The Meyer–Schuster rearrangement is the chemical reaction described as an acid-catalyzed rearrangement of secondary and tertiary propargyl alcohols to α,β-unsaturated ketones if the alkyne group is internal and α,β-unsaturated aldehydes if the alkyne group is terminal. Reviews have been published by Swaminathan and Narayan, Vartanyan and Banbanyan, and Engel and Dudley, the last of which describes ways to promote the Meyer–Schuster rearrangement over other reactions available to propargyl alcohols.
When catalyzed by base, the reaction is called the Favorskii reaction.
The reaction mechanism begins with the protonation of the alcohol which leaves in an E1 reaction to form the allene from the alkyne. Attack of a water molecule on the carbocation and deprotonation is followed by tautomerization to give the α,β-unsaturated carbonyl compound.
Edens et al. have investigated the reaction mechanism. They found it was characterized by three major steps: (1) the rapid protonation of oxygen, (2) the slow, rate-determining step comprising the 1,3-shift of the protonated hydroxy group, and (3) the keto-enol tautomerism followed by rapid deprotonation.
In a study of the rate-limiting step of the Meyer–Schuster reaction, Andres et al. showed that the driving force of the reaction is the irreversible formation of unsaturated carbonyl compounds through carbonium ions. They also found the reaction to be assisted by the solvent. This was further investigated by Tapia et al. who showed solvent caging stabilizes the transition state.
The reaction of tertiary alcohols containing an α-acetylenic group does not produce the expected aldehydes, but rather α,β-unsaturated methyl ketones via an enyne intermediate. This alternate reaction is called the Rupe reaction, and competes with the Meyer–Schuster rearrangement in the case of tertiary alcohols.
Use of catalysts
While the traditional Meyer–Schuster rearrangement uses harsh conditions with a strong acid as the catalyst, this introduces competition with the Rupe reaction if the alcohol is tertiary. Milder conditions have been used successfully with transition metal-based and Lewis acid catalysts (for example, Ru- and Ag-based catalysts). Cadierno et al. report the use of microwave-radiation with InCl as a catalyst to give excellent yields with short reaction times and remarkable stereoselectivity. An example from their paper is given below:
The Meyer–Schuster rearrangement has been used in a variety of applications, from the conversion of ω-alkynyl-ω-carbinol lactams into enamides using catalytic PTSA to the synthesis of α,β-unsaturated thioesters from γ-sulfur substituted propargyl alcohols to the rearrangement of 3-alkynyl-3-hydroxyl-1H-isoindoles in mildly acidic conditions to give the α,β-unsaturated carbonyl compounds. One of the most interesting applications, however, is the synthesis of a part of paclitaxel in a diastereomerically-selective way that leads only to the E-alkene.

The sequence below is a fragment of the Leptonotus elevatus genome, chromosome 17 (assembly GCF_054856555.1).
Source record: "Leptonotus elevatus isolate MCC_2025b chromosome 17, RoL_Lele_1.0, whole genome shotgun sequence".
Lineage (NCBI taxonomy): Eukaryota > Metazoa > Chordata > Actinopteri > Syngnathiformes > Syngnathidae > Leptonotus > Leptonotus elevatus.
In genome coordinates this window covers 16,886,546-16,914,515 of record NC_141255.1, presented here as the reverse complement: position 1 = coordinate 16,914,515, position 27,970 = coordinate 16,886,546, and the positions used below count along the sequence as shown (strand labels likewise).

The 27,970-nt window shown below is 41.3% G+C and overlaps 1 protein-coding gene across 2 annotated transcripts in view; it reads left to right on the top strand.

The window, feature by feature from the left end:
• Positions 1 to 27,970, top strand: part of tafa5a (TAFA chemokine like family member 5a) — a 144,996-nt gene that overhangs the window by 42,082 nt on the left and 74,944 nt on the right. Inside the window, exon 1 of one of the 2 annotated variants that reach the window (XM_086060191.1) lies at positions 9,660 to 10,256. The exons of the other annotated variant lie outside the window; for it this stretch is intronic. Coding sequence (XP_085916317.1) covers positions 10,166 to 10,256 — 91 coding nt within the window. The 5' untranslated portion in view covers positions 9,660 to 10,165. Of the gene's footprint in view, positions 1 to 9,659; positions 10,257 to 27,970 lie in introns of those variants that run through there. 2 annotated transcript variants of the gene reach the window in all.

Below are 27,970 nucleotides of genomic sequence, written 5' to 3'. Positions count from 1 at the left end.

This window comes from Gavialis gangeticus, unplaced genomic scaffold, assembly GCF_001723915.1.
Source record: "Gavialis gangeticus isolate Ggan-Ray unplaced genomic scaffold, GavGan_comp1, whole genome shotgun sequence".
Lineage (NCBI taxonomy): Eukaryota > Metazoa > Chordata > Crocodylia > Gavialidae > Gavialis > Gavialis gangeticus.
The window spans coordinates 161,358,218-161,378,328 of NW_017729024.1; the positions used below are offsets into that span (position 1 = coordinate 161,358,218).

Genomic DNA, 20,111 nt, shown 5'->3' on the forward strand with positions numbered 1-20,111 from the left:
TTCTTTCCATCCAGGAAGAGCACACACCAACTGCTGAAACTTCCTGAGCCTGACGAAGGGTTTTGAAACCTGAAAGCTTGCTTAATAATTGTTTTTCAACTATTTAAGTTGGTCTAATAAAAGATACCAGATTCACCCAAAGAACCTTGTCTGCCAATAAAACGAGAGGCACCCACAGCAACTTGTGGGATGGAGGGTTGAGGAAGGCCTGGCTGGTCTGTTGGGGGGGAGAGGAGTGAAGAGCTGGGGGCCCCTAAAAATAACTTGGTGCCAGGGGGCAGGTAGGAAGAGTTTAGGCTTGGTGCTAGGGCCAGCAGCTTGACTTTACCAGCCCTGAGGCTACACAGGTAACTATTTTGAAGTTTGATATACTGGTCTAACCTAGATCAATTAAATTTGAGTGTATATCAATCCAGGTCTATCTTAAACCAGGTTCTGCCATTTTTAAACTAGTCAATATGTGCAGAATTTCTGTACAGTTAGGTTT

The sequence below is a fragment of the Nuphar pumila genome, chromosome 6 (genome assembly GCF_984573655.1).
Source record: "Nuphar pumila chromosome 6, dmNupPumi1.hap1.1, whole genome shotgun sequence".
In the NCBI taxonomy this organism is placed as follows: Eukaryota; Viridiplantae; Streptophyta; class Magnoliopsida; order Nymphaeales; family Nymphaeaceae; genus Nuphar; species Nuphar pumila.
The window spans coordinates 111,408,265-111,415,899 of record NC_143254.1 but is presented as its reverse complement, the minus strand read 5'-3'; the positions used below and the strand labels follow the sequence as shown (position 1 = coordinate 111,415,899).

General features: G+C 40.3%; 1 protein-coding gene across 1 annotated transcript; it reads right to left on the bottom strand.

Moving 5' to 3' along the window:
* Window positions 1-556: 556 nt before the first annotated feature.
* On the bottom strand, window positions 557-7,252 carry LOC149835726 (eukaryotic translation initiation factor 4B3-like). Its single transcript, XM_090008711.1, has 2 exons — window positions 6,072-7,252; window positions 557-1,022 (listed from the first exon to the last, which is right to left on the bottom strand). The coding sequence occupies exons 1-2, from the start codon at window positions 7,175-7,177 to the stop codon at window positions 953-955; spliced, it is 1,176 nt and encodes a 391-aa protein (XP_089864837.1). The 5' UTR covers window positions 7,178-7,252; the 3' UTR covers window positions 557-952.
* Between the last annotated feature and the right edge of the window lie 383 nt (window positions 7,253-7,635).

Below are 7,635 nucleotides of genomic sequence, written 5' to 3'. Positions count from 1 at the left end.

The step shown above had a 70% yield (91% when the byproduct was converted to the Meyer-Schuster product in another step). The authors used the Meyer–Schuster rearrangement because they wanted to convert a hindered ketone to an alkene without destroying the rest of their molecule.
- Meyer, K. H.; Schuster, K. Ber. 1922, 55, 819.(doi:10.1002/cber.19220550403)
- Swaminathan, S.; Narayan, K. V. "The Rupe and Meyer-Schuster Rearrangements" Chem. Rev. 1971, 71, 429–438. (Review)
- Vartanyan, S. A.; Banbanyan, S. O. Russ. Chem. Rev. 1967, 36, 670. (Review)
- Engel, D.A.; Dudley, G.B. Organic and Biomolecular Chemistry 2009, 7, 4149–4158. (Review)
- Li, J.J. In Meyer-Schuster rearrangement; Name Reactions: A Collection of Detailed Reaction Mechanisms; Springer: Berlin, 2006; pp 380–381.(doi:10.1007/978-3-642-01053-8_159)
- Edens, M.; Boerner, D.; Chase, C. R.; Nass, D.; Schiavelli, M. D. J. Org. Chem. 1977, 42, 3403–3408. (doi:10.1021/jo00441a017)
- Andres, J.; Cardenas, R.; Silla, E.; Tapia, O. J. Am. Chem. Soc. 1988, 110, 666–674. (doi:10.1021/ja00211a002)
- Tapia, O.; Lluch, J.M.; Cardena, R.; Andres, J. J. Am. Chem. Soc. 1989, 111, 829–835. (doi:10.1021/ja00185a007)
- Rupe, H.; Kambli, E. Helv. Chim. Acta 1926, 9, 672. (doi:10.1002/hlca.19260090185)
- Li, J.J. In Rupe rearrangement; Name Reactions: A Collection of Detailed Reaction Mechanisms; Springer: Berlin, 2006; pp 513–514.(doi:10.1007/978-3-642-01053-8_224)
- Cadierno, V.; Crochet, P.; Gimeno, J. Synlett 2008, 1105–1124. (doi:10.1055/s-2008-1072593)
- Sugawara, Y.; Yamada, W.; Yoshida, S.; Ikeno, T.; Yamada, T. J. Am. Chem. Soc. 2007, 129, 12902-12903. (doi:10.1021/ja074350y)
- Cadierno, V.; Francos, J.; Gimeno, J. Tetrahedron Lett. 2009, 50, 4773–4776.(doi:10.1016/j.tetlet.2009.06.040)
- Chihab-Eddine, A.; Daich, A.; Jilale, A.; Decroix, B. J. Heterocycl. Chem. 2000, 37, 1543–1548.(doi:10.1002/jhet.5570370622)
- Yoshimatsu, M.; Naito, M.; Kawahigashi, M.; Shimizu, H.; Kataoka, T. J. Org. Chem. 1995, 60, 4798–4802.(doi:10.1021/jo00120a024)
- Omar, E.A.; Tu, C.; Wigal, C.T.; Braun, L.L. J. Heterocycl. Chem. 1992, 29, 947–951.(doi:10.1002/jhet.5570290445)
- Crich, D.; Natarajan, S.; Crich, J.Z. Tetrahedron 1997, 53, 7139–7158.(doi:10.1016/S0040-4020(97)00411-0)